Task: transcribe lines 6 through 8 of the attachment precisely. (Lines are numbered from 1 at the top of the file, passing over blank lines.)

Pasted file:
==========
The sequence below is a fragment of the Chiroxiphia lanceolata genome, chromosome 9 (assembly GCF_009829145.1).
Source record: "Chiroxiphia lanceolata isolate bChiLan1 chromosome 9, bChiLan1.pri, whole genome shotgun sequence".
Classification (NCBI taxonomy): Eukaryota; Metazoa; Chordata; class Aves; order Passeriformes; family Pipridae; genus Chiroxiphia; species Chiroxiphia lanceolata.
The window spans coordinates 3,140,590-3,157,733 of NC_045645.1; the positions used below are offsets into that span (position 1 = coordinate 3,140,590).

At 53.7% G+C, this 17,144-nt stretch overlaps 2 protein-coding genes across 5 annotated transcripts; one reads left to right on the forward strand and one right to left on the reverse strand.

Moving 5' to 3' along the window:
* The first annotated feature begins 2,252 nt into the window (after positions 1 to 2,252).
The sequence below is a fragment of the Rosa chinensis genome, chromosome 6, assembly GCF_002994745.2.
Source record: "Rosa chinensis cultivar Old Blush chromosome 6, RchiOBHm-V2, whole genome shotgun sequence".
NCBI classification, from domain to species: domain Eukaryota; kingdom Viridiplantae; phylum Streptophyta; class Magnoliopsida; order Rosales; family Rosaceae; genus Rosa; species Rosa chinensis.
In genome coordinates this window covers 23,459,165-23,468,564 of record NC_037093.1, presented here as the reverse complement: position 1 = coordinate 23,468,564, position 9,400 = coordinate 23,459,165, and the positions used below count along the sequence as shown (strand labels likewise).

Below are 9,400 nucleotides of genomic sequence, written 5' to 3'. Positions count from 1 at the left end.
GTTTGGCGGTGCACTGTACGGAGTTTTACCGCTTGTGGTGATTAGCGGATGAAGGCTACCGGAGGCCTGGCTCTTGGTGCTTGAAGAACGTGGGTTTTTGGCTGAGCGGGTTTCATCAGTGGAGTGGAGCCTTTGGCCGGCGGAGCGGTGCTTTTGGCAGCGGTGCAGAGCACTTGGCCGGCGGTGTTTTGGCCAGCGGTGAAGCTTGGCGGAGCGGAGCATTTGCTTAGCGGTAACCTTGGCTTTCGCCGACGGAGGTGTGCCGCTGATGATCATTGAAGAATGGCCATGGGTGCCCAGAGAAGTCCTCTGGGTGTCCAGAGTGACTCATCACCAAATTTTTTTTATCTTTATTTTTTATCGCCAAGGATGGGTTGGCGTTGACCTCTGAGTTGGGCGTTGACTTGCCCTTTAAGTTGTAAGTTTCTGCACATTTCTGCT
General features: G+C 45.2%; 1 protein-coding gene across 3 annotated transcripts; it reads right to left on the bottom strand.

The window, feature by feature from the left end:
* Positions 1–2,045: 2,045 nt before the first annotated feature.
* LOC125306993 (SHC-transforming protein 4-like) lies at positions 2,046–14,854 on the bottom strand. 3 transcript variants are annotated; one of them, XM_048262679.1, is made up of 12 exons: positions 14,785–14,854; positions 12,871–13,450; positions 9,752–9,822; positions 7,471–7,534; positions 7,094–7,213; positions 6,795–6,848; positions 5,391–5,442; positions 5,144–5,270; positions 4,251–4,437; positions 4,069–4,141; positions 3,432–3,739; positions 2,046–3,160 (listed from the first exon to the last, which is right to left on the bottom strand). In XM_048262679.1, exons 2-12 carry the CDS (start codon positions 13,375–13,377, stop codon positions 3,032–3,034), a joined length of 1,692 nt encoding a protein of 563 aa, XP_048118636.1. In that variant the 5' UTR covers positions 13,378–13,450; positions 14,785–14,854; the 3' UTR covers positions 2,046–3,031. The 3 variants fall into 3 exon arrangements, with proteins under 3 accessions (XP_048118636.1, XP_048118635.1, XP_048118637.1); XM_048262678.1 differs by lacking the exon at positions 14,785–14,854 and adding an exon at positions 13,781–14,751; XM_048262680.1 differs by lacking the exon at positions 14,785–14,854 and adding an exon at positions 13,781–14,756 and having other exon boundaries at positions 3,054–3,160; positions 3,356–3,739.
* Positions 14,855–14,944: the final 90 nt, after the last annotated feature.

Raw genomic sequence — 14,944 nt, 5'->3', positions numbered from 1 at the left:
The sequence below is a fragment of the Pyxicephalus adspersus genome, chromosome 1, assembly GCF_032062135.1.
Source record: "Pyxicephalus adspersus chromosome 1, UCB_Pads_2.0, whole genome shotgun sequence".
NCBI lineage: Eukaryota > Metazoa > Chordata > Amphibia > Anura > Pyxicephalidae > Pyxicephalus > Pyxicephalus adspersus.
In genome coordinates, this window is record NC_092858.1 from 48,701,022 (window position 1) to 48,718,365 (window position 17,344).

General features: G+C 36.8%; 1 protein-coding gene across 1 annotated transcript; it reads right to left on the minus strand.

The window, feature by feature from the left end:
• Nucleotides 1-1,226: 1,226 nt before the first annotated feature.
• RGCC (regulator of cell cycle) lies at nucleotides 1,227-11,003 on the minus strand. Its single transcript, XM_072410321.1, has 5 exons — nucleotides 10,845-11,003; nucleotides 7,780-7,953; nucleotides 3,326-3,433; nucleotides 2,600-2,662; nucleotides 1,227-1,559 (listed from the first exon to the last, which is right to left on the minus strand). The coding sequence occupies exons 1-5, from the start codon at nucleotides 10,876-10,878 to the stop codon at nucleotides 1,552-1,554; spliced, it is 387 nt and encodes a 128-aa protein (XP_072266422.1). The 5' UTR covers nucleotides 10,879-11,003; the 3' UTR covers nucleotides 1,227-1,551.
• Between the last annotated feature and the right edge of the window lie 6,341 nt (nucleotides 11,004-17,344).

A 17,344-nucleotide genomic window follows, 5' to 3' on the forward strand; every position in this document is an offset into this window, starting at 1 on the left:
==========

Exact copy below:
Moving 5' to 3' along the window:
* The first annotated feature begins 2,252 nt into the window (after positions 1 to 2,252).
The sequence below is a fragment of the Rosa chinensis genome, chromosome 6, assembly GCF_002994745.2.